Editor: Stan Uryasev
Published: 22 Sep 2008
Papers in this issue
by Carlos Jabbour, Javier F. Peña, Juan C. Vera, Luis F. Zuluaga
by Beatriz Vaz de Melo Mendes
by Rafet Evren Baysal, Jeremy Staum
University of Florida
Risk management typically consists of determining the best course of action in order to optimize a given measure of risk. However, in practice, it is often not trivial to estimate such measures or related parameters that affect the optimization. Typical challenges revolve around the fact that modern risk measures are of the quantile type and that we need to account for correlation and dependence between several tails of probability distributions. This issue contains articles that relate statistical inference to risk management in a variety of problems.
How well can we estimate risk measures, especially those associated with extreme occurrences? The paper of Baysal and Staum provides asymptotically valid confidence intervals and regions for value-at-risk and expected shortfall (conditional value-at-risk) that are based on independent profits with a common distribution. This work continues a strand of recent developments regarding various approaches for quantile estimation along robust statistics, resampling and empirical likelihood techniques.
A major concern regarding worldwide markets is the domino effect, particularly in times of economic distress. In her paper, de Melo Mendes addresses the connection between unconditional extreme dependence and conditional extreme dependence in the context of financial risk management. Using Latin American and Asian market data, the author illustrates how its application leads to implications on interdependencies that go beyond the traditional wisdom.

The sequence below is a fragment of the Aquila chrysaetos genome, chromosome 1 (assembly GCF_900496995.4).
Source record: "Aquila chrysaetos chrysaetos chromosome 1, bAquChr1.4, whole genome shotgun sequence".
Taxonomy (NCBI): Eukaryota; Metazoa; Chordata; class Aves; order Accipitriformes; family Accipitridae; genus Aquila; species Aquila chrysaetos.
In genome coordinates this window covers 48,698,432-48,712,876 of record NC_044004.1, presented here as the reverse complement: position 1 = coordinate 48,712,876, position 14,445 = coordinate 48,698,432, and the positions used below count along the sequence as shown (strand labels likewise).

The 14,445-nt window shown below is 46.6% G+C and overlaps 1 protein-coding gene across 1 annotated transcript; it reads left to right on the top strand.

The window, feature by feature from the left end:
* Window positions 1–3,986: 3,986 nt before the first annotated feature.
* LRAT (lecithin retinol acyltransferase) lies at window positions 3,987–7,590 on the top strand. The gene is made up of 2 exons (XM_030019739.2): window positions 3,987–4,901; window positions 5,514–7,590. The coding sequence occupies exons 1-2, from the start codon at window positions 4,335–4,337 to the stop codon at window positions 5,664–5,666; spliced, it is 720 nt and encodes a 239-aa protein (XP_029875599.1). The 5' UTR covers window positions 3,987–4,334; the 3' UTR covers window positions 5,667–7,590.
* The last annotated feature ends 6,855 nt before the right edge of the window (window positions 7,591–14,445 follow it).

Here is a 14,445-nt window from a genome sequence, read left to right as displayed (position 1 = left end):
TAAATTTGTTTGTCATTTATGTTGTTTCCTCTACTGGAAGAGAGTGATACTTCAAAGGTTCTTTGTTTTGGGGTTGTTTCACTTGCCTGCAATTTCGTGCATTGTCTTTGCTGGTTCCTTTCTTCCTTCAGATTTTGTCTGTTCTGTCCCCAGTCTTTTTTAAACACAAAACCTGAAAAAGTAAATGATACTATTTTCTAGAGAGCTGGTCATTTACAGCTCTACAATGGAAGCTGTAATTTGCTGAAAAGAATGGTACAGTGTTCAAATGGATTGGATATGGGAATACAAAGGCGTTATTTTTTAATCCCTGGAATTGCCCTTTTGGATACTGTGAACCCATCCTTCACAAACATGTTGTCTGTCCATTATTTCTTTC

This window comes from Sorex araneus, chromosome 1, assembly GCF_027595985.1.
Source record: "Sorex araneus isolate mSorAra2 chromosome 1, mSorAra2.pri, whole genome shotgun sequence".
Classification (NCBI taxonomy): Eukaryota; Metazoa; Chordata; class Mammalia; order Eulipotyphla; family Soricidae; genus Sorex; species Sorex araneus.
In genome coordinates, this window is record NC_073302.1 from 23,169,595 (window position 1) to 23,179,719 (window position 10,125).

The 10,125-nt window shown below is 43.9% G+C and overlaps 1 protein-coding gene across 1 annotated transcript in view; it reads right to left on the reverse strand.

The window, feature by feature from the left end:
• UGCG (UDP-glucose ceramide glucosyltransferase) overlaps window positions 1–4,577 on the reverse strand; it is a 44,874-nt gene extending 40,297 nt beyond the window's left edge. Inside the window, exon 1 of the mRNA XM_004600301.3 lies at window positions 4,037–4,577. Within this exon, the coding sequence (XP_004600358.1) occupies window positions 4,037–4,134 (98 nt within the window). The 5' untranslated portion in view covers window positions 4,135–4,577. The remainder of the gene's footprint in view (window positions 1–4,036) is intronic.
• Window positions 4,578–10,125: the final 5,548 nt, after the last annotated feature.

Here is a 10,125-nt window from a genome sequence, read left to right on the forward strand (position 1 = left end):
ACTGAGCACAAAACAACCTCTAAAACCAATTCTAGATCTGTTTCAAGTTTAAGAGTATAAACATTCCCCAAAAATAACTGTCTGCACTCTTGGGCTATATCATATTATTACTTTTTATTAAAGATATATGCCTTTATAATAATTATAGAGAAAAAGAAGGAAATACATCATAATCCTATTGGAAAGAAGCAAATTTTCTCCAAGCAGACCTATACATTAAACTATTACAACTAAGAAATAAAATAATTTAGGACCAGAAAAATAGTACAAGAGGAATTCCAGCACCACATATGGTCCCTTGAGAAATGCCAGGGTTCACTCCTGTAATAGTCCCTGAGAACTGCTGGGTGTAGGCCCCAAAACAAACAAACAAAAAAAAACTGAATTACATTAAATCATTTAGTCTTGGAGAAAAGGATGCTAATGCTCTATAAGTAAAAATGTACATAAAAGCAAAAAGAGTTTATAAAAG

The two main practical limitations associated with the classical approach to portfolio optimization are the difficulty in obtaining reliable parameter estimates and the sensitivity of the optimal solution to data input. In their paper, Jabbour et al eschew these problems by developing an alternative that relies on current data only, without the need for estimation based on historical observations. Additionally, their approach makes use of a coherent downside measure of risk resulting in a linear programming formulation.
A coherent measure that is particularly useful for stress-testing a portfolio is that of maximum loss, which compares the current value against the minimum over a set of admissible scenarios. A critical factor affecting the quality of this measure is the selection of such a set. In his paper, Breuer proposes a method such that this measure is robust for elliptical distributions. In particular, under certain conditions, the inclusion of risk factors that are either irrelevant or highly correlated with other risk factors will not affect the maximum loss.
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